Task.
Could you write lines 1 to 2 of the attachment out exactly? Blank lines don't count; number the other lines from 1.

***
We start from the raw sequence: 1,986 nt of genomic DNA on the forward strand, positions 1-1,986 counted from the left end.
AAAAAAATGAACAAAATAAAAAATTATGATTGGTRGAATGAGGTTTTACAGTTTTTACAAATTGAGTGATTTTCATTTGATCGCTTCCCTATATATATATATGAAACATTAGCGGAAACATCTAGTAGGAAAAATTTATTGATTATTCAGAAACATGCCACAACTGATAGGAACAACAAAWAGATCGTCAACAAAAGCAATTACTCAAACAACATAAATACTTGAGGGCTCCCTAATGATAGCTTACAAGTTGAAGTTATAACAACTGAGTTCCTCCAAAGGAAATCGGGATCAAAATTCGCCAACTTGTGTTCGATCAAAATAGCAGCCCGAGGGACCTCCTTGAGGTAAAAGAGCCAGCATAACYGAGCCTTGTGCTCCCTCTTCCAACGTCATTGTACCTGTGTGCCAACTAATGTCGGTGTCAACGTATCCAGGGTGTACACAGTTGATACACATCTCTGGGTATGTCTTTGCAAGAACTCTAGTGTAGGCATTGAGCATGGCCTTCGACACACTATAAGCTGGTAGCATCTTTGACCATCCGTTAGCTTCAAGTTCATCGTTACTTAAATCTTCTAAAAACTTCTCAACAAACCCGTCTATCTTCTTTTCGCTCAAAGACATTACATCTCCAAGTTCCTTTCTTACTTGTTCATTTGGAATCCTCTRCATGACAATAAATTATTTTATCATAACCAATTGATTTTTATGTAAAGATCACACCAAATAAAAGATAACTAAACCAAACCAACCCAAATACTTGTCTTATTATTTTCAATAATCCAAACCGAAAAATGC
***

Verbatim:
We start from the raw sequence: 1,986 nt of genomic DNA on the forward strand, positions 1-1,986 counted from the left end.
AAAAAAATGAACAAAATAAAAAATTATGATTGGTRGAATGAGGTTTTACAGTTTTTACAAATTGAGTGATTTTCATTTGATCGCTTCCCTATATATATATATGAAACATTAGCGGAAACATCTAGTAGGAAAAATTTATTGATTATTCAGAAACATGCCACAACTGATAGGAACAACAAAWAGATCGTCAACAAAAGCAATTACTCAAACAACATAAATACTTGAGGGCTCCCTAATGATAGCTTACAAGTTGAAGTTATAACAACTGAGTTCCTCCAAAGGAAATCGGGATCAAAATTCGCCAACTTGTGTTCGATCAAAATAGCAGCCCGAGGGACCTCCTTGAGGTAAAAGAGCCAGCATAACYGAGCCTTGTGCTCCCTCTTCCAACGTCATTGTACCTGTGTGCCAACTAATGTCGGTGTCAACGTATCCAGGGTGTACACAGTTGATACACATCTCTGGGTATGTCTTTGCAAGAACTCTAGTGTAGGCATTGAGCATGGCCTTCGACACACTATAAGCTGGTAGCATCTTTGACCATCCGTTAGCTTCAAGTTCATCGTTACTTAAATCTTCTAAAAACTTCTCAACAAACCCGTCTATCTTCTTTTCGCTCAAAGACATTACATCTCCAAGTTCCTTTCTTACTTGTTCATTTGGAATCCTCTRCATGACAATAAATTATTTTATCATAACCAATTGATTTTTATGTAAAGATCACACCAAATAAAAGATAACTAAACCAAACCAACCCAAATACTTGTCTTATTATTTTCAATAATCCAAACCGAAAAATGC